In any cosmopolitan city, it’s the little things that separate the locals from the tourists. These unwritten rules for living in Prague will help even the newest expat blend in with the crowd in no time.
1. Reservations are essential. Not just for meals, but an afternoon coffee as well. If it’s a place worth going to, it’s booked by those in the know. If there is tons of space, it’s likely overpriced and awaiting tourists.
2. BYOTP. Women, it’s a good idea to carry a packet of tissues to the toilet, particularly if you’re at an outdoor festival or a bar after 9:00 pm. Replenishing TP seems to be just below smiling on the customer service priority list, and paper towels are most definitely a luxury item.
3. Pets will show up in the unlikeliest of places. Czechs have more dogs per capita than any European country, but you can relax about attacks because they’re usually very well trained. However, if you’re allergic you may want to avoid public transport, restaurants and possibly your office.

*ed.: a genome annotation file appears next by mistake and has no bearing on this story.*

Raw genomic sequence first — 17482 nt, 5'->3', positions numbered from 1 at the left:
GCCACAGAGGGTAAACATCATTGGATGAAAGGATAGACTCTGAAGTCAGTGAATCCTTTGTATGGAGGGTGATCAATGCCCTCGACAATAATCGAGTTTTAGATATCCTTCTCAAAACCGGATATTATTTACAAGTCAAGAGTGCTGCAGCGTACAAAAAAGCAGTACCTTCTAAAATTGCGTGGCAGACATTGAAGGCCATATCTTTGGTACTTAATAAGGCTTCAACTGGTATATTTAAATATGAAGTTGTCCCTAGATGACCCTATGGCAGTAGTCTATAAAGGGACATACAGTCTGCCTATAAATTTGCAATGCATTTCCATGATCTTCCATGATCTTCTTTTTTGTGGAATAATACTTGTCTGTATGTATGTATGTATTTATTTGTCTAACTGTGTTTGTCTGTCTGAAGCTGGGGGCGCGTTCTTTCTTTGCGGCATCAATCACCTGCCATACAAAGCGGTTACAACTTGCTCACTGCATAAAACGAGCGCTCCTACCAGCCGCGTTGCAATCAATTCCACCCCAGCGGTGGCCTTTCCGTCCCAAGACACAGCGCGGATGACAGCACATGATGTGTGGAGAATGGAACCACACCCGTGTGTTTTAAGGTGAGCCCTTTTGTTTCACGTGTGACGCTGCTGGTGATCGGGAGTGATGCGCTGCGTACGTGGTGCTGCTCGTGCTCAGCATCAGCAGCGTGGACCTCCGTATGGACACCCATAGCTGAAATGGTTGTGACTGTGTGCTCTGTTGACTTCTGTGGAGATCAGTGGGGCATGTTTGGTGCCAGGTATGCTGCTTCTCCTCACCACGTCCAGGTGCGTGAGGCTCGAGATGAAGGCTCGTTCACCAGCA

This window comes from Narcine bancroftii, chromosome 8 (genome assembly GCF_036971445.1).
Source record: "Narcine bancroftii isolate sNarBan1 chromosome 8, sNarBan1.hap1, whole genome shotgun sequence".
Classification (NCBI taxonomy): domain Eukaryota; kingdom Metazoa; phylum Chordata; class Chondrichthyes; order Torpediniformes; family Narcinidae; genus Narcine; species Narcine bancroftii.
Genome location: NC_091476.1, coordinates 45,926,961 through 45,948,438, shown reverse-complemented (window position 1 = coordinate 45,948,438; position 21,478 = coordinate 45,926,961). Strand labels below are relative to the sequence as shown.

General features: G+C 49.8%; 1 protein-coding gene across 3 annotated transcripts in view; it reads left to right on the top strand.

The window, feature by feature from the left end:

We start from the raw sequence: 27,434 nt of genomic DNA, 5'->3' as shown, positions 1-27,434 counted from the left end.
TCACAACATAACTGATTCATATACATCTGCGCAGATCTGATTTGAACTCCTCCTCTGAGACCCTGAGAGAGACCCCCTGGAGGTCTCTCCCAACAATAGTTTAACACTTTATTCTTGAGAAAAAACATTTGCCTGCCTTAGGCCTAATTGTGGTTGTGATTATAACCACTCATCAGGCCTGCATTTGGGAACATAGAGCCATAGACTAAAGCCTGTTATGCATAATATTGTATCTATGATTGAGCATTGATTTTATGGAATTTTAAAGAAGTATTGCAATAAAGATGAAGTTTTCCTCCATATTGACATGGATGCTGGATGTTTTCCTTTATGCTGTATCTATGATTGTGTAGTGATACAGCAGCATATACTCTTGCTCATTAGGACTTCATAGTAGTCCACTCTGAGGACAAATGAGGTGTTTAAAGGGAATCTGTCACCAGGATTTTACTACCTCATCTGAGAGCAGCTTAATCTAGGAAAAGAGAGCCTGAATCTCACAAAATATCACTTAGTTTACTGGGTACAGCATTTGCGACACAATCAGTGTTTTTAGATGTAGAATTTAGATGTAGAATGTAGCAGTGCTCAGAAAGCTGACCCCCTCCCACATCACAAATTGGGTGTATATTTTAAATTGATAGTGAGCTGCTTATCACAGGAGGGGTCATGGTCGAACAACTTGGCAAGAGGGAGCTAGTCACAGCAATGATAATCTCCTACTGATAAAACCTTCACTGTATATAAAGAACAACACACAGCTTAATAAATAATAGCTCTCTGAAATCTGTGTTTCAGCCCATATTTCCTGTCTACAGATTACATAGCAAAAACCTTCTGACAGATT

4. Keep right, glare left. When riding an escalator, stay to the right and stand still. If someone does pass on your left, feel free to stare and wonder what could possibly make hurrying more important than this brief moment of relaxation.
5. You will always forget your shopping bag. Planning on picking up just a few things? You’re sure to find an entire cartful of must-haves on the one day you left your supply of shopping bags at home.
6. Exact change is a religion. Whatever note you’re paying with had better be within 20% of the price. Exact change is preferred, additional coins to make the change a round number are expected, and glares are guaranteed for anyone using a 2,000 CZK note, ever.
7. Filing papers? Take 2 days off. There’s no chance they’re in the same building or even on the same street. One office is likely to be open only two days a week (during normal business hours) or restricted to appointment-only transactions on Fridays, and the cashier only accepts on-site payments in stamps from 10:57-11:13 on Thursdays.